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SMART-1 Uses New Imaging Technique In Lunar Orbit

Date:
December 26, 2005
Source:
European Space Agency
Summary:
The European Space Agency's SMART-1 spacecraft has been surveying the Moon's surface in visible and near-infrared light using a new technique, never before tried in lunar orbit.

How three remote-sensing instruments on SMART-1 are scanning the Moon's surface during one pass. Repeated passes will gradually fill in the picture.
Credit: s: AOES Medialab, ESA 2002

The European Space Agency's SMART-1 spacecraft has been surveying the Moon’s surface in visible and near-infrared light using a new technique, never before tried in lunar orbit.

For the last few months, the Advanced Moon Imaging Experiment (AMIE) on board SMART-1, has been opening new ground by attempting multi-spectral imaging in the ‘push-broom’ mode. This technique is particularly suited to colour imaging of the lunar surface.

(Note that ‘colour imaging’ here does not mean natural colour, the colour bands of the AMIE filters are in the infrared region and are selected such that the intensity of the iron absorption line can be determined from brightness ratios of the images.)
In this mode, AMIE takes images along a line on the Moon’s surface perpendicular to the ground track of the spacecraft.

It relies on the orbital motion of the spacecraft to reposition it as it records a sequence of images known as an ‘image swath’.

The AMIE camera on board SMART-1 has fixed-mounted filters which see the Moon in different colour bands. The figure shows four consecutive images taken by AMIE from left to right. The fixed filters are indicated by coloured frames.

The images, taken only a few seconds apart, show how the surface is moving through the different filters. The spacecraft is moving over the Moon’s surface at a speed of more than a kilometre per second!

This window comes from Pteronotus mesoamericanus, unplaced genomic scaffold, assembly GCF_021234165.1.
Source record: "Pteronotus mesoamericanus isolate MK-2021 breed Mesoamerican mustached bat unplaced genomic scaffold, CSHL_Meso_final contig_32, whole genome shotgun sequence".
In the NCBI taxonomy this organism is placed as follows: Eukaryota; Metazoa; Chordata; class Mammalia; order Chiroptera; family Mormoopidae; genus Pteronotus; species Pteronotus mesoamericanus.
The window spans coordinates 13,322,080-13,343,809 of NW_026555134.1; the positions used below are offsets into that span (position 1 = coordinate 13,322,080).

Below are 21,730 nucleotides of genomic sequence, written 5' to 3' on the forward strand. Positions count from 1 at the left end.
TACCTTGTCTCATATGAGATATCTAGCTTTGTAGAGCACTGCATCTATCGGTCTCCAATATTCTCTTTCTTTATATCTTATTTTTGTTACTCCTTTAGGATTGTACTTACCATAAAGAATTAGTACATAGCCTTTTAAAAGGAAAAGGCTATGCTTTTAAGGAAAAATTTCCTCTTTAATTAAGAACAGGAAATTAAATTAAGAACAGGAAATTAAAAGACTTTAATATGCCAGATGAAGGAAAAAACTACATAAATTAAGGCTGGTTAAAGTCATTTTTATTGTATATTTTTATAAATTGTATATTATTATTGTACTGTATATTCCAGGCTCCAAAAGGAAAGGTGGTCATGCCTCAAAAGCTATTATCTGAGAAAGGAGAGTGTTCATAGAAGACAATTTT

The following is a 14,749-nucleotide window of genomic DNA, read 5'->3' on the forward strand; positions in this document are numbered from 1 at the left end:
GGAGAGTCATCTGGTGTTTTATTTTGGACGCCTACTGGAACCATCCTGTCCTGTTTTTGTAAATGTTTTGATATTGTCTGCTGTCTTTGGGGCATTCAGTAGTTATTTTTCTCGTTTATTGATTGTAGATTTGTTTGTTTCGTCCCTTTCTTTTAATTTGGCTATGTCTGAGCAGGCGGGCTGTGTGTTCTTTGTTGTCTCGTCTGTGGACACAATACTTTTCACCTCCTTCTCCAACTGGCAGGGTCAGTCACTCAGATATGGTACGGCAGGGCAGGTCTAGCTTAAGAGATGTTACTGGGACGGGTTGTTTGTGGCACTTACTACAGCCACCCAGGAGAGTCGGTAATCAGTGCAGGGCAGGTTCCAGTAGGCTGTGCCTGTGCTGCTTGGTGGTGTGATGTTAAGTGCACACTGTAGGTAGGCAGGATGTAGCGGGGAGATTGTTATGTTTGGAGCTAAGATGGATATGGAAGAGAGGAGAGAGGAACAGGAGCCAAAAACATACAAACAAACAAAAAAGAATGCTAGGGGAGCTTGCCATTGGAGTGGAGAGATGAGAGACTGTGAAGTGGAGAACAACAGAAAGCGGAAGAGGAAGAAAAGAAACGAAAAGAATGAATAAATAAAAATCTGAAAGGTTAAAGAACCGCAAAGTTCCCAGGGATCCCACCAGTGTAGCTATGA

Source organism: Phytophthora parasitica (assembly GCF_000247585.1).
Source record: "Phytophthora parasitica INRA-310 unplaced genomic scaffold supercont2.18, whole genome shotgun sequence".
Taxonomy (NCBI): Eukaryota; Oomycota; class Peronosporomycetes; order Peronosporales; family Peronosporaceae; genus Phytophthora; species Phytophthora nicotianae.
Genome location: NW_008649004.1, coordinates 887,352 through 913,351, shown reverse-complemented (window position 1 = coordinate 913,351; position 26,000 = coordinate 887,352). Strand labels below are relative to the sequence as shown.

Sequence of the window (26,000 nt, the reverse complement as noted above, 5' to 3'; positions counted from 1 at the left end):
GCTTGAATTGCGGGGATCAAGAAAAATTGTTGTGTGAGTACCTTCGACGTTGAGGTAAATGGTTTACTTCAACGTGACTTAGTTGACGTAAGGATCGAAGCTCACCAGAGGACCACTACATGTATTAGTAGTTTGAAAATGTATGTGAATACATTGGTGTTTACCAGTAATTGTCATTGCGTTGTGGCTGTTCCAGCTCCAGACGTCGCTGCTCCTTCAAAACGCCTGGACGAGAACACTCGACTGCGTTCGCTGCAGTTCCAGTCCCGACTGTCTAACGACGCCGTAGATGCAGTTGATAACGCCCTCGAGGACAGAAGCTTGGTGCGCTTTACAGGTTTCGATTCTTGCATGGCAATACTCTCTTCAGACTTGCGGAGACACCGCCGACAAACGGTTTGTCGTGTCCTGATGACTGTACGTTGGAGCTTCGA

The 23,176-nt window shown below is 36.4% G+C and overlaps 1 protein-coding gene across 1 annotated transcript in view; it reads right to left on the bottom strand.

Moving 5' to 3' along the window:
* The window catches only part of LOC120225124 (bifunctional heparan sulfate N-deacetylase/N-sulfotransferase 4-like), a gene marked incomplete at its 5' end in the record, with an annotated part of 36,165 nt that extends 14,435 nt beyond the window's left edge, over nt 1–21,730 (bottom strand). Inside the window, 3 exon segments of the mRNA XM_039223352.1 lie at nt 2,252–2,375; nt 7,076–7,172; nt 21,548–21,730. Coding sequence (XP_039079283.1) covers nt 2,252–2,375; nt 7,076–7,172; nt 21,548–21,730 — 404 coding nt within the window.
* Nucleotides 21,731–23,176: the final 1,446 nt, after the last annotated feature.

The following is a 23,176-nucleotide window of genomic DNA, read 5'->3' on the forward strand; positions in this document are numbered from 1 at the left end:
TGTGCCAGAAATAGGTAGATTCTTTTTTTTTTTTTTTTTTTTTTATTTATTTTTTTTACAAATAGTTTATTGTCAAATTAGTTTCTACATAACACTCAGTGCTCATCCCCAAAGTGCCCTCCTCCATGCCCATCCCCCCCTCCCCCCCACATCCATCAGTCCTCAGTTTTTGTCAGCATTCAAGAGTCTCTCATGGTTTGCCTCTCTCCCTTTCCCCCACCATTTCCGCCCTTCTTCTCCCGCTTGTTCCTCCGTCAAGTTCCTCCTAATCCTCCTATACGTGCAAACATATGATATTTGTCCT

By combining images showing the same feature on the Moon as seen through different filters, colour information can be obtained. This allows to study the mineralogical composition on the lunar surface, which in turn lets scientists deduce details of the formation of our celestial companion.

Whereas the multi-spectral camera aboard the US Clementine mission had constant illumination conditions, SMART-1's orbit will offer different viewing angles. AMIE's views correlated with Clementine data of the same lunar areas will allow scientists to better interpret such spectral data.


Story Source:

The above story is based on materials provided by European Space Agency. Note: Materials may be edited for content and length.


Cite This Page:

European Space Agency. "SMART-1 Uses New Imaging Technique In Lunar Orbit." ScienceDaily. ScienceDaily, 26 December 2005. <www.sciencedaily.com/releases/2005/12/051226100325.htm>.
European Space Agency. (2005, December 26). SMART-1 Uses New Imaging Technique In Lunar Orbit. ScienceDaily. Retrieved August 30, 2014 from www.sciencedaily.com/releases/2005/12/051226100325.htm
European Space Agency. "SMART-1 Uses New Imaging Technique In Lunar Orbit." ScienceDaily. www.sciencedaily.com/releases/2005/12/051226100325.htm (accessed August 30, 2014).

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